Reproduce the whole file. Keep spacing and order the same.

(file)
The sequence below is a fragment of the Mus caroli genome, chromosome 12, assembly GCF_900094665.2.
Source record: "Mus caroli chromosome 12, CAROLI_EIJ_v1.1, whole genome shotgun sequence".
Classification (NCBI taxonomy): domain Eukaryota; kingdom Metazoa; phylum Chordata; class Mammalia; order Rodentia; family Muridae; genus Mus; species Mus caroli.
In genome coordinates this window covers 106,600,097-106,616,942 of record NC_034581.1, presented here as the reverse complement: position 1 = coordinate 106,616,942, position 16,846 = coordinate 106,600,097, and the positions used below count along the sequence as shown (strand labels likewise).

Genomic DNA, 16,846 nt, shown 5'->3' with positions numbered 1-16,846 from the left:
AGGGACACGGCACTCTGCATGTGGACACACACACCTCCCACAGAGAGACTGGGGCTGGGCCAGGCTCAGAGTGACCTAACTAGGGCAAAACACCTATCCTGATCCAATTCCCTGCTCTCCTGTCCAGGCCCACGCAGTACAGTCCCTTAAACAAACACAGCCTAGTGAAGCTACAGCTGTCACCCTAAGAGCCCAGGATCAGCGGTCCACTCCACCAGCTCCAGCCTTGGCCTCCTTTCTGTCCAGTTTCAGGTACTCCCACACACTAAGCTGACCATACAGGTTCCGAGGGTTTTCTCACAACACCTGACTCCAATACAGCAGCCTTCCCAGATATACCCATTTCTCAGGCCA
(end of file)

The sequence below is a fragment of the Mus caroli genome, chromosome 12, assembly GCF_900094665.2.
Source record: "Mus caroli chromosome 12, CAROLI_EIJ_v1.1, whole genome shotgun sequence".
Classification (NCBI taxonomy): domain Eukaryota; kingdom Metazoa; phylum Chordata; class Mammalia; order Rodentia; family Muridae; genus Mus; species Mus caroli.
In genome coordinates this window covers 106,600,097-106,616,942 of record NC_034581.1, presented here as the reverse complement: position 1 = coordinate 106,616,942, position 16,846 = coordinate 106,600,097, and the positions used below count along the sequence as shown (strand labels likewise).

Genomic DNA, 16,846 nt, shown 5'->3' with positions numbered 1-16,846 from the left:
AGGGACACGGCACTCTGCATGTGGACACACACACCTCCCACAGAGAGACTGGGGCTGGGCCAGGCTCAGAGTGACCTAACTAGGGCAAAACACCTATCCTGATCCAATTCCCTGCTCTCCTGTCCAGGCCCACGCAGTACAGTCCCTTAAACAAACACAGCCTAGTGAAGCTACAGCTGTCACCCTAAGAGCCCAGGATCAGCGGTCCACTCCACCAGCTCCAGCCTTGGCCTCCTTTCTGTCCAGTTTCAGGTACTCCCACACACTAAGCTGACCATACAGGTTCCGAGGGTTTTCTCACAACACCTGACTCCAATACAGCAGCCTTCCCAGATATACCCATTTCTCAGGCCA